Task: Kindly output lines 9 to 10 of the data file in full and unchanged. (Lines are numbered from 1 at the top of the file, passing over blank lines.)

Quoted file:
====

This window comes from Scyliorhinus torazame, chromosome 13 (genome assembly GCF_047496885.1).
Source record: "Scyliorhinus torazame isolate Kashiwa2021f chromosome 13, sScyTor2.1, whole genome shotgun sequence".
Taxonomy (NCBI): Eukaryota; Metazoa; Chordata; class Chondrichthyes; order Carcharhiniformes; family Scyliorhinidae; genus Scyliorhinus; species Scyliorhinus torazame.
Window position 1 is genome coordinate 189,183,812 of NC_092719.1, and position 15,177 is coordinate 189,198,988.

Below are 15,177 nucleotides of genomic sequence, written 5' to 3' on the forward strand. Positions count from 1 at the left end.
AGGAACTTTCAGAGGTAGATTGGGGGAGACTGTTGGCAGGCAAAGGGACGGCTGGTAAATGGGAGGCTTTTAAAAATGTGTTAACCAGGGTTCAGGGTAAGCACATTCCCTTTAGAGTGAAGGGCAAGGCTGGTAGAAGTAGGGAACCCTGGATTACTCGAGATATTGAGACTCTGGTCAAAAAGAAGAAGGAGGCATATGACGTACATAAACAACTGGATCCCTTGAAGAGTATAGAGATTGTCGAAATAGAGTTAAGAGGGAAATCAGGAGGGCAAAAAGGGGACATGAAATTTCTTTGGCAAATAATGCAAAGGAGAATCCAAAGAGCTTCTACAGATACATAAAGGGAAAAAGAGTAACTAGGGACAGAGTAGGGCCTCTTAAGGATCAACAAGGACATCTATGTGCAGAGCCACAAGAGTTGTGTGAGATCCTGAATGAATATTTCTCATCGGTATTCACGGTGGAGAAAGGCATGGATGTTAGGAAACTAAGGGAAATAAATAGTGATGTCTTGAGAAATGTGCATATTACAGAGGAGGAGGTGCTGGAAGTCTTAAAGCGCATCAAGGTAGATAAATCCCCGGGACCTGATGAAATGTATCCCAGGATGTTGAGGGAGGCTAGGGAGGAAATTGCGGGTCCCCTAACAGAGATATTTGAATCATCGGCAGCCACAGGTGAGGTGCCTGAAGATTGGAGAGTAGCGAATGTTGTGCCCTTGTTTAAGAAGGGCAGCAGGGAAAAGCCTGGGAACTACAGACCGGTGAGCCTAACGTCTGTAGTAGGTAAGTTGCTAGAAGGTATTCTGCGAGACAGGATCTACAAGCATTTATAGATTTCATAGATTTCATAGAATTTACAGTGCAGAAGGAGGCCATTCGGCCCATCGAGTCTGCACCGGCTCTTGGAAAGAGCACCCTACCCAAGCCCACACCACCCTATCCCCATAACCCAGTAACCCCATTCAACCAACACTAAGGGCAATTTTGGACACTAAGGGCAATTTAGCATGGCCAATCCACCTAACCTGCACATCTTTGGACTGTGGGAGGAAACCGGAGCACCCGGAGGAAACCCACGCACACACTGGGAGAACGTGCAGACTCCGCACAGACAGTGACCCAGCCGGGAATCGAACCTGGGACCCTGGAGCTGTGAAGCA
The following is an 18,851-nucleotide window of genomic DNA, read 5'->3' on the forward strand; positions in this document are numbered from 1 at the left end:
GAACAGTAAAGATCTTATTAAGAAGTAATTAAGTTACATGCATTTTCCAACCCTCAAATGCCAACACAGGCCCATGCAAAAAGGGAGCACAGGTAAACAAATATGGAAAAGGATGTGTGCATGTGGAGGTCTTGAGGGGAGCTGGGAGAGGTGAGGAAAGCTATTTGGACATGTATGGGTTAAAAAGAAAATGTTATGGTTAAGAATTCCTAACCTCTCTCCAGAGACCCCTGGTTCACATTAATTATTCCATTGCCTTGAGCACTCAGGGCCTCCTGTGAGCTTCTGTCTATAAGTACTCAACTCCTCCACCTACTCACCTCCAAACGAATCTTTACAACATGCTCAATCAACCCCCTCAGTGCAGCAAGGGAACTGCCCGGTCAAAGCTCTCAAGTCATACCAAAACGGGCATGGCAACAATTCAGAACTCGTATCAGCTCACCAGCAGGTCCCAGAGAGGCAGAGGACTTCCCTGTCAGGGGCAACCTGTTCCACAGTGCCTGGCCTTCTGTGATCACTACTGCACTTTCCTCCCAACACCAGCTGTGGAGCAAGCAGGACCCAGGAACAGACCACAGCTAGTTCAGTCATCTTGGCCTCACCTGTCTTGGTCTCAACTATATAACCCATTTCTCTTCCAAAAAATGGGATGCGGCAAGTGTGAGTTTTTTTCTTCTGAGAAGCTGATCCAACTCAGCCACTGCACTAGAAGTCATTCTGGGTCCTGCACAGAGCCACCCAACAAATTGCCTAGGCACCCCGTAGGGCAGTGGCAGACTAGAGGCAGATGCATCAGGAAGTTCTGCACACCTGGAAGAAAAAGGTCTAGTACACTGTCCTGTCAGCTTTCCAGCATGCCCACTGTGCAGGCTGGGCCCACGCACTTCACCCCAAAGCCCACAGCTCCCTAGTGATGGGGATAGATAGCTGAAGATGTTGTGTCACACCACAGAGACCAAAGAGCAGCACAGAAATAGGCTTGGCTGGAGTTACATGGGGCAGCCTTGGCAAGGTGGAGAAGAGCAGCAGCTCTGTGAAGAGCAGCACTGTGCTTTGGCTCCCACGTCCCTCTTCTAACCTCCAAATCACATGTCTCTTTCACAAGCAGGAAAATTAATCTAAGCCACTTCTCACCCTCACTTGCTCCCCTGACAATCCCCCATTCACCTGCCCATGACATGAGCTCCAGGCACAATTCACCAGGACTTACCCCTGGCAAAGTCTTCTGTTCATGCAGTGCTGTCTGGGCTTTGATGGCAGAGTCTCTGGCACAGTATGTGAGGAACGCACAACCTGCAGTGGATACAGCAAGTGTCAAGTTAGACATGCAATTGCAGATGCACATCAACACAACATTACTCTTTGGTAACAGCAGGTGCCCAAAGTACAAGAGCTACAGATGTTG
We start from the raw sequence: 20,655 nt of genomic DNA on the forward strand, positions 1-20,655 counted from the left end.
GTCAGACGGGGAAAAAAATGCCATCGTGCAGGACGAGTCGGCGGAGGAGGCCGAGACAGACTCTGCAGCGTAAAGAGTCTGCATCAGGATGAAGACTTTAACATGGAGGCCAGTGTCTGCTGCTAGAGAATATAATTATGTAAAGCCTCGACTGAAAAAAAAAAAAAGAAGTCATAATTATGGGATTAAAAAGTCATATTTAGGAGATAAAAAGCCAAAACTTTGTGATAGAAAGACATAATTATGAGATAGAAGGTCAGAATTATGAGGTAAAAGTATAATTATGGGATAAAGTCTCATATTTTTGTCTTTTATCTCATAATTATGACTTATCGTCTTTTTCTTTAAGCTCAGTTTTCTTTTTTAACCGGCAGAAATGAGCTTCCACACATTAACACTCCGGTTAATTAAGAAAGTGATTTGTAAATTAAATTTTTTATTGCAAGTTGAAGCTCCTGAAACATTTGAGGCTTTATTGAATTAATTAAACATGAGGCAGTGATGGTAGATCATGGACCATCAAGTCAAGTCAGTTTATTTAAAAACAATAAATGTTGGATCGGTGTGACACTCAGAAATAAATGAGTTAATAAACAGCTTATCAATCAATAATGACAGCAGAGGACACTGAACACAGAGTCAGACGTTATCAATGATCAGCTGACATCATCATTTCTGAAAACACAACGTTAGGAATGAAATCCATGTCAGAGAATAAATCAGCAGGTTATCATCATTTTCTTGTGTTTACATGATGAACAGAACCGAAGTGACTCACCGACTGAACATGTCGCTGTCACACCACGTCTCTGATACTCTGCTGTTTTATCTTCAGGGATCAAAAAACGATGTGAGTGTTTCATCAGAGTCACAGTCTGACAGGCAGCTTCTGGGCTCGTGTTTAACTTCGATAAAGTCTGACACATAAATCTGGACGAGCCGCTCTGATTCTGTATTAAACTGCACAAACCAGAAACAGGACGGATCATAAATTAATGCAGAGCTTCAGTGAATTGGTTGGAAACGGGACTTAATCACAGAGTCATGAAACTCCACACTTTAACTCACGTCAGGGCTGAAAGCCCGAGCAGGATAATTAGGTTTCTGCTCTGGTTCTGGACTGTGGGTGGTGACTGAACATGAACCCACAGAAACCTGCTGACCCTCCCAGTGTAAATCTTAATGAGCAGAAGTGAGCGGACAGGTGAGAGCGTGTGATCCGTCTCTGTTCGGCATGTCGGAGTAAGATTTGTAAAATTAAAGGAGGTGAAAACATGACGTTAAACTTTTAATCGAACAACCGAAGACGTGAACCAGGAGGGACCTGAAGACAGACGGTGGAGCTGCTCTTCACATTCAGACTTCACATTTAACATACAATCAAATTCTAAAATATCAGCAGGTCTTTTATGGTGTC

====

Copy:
We start from the raw sequence: 20,655 nt of genomic DNA on the forward strand, positions 1-20,655 counted from the left end.
GTCAGACGGGGAAAAAAATGCCATCGTGCAGGACGAGTCGGCGGAGGAGGCCGAGACAGACTCTGCAGCGTAAAGAGTCTGCATCAGGATGAAGACTTTAACATGGAGGCCAGTGTCTGCTGCTAGAGAATATAATTATGTAAAGCCTCGACTGAAAAAAAAAAAAAGAAGTCATAATTATGGGATTAAAAAGTCATATTTAGGAGATAAAAAGCCAAAACTTTGTGATAGAAAGACATAATTATGAGATAGAAGGTCAGAATTATGAGGTAAAAGTATAATTATGGGATAAAGTCTCATATTTTTGTCTTTTATCTCATAATTATGACTTATCGTCTTTTTCTTTAAGCTCAGTTTTCTTTTTTAACCGGCAGAAATGAGCTTCCACACATTAACACTCCGGTTAATTAAGAAAGTGATTTGTAAATTAAATTTTTTATTGCAAGTTGAAGCTCCTGAAACATTTGAGGCTTTATTGAATTAATTAAACATGAGGCAGTGATGGTAGATCATGGACCATCAAGTCAAGTCAGTTTATTTAAAAACAATAAATGTTGGATCGGTGTGACACTCAGAAATAAATGAGTTAATAAACAGCTTATCAATCAATAATGACAGCAGAGGACACTGAACACAGAGTCAGACGTTATCAATGATCAGCTGACATCATCATTTCTGAAAACACAACGTTAGGAATGAAATCCATGTCAGAGAATAAATCAGCAGGTTATCATCATTTTCTTGTGTTTACATGATGAACAGAACCGAAGTGACTCACCGACTGAACATGTCGCTGTCACACCACGTCTCTGATACTCTGCTGTTTTATCTTCAGGGATCAAAAAACGATGTGAGTGTTTCATCAGAGTCACAGTCTGACAGGCAGCTTCTGGGCTCGTGTTTAACTTCGATAAAGTCTGACACATAAATCTGGACGAGCCGCTCTGATTCTGTATTAAACTGCACAAACCAGAAACAGGACGGATCATAAATTAATGCAGAGCTTCAGTGAATTGGTTGGAAACGGGACTTAATCACAGAGTCATGAAACTCCACACTTTAACTCACGTCAGGGCTGAAAGCCCGAGCAGGATAATTAGGTTTCTGCTCTGGTTCTGGACTGTGGGTGGTGACTGAACATGAACCCACAGAAACCTGCTGACCCTCCCAGTGTAAATCTTAATGAGCAGAAGTGAGCGGACAGGTGAGAGCGTGTGATCCGTCTCTGTTCGGCATGTCGGAGTAAGATTTGTAAAATTAAAGGAGGTGAAAACATGACGTTAAACTTTTAATCGAACAACCGAAGACGTGAACCAGGAGGGACCTGAAGACAGACGGTGGAGCTGCTCTTCACATTCAGACTTCACATTTAACATACAATCAAATTCTAAAATATCAGCAGGTCTTTTATGGTGTC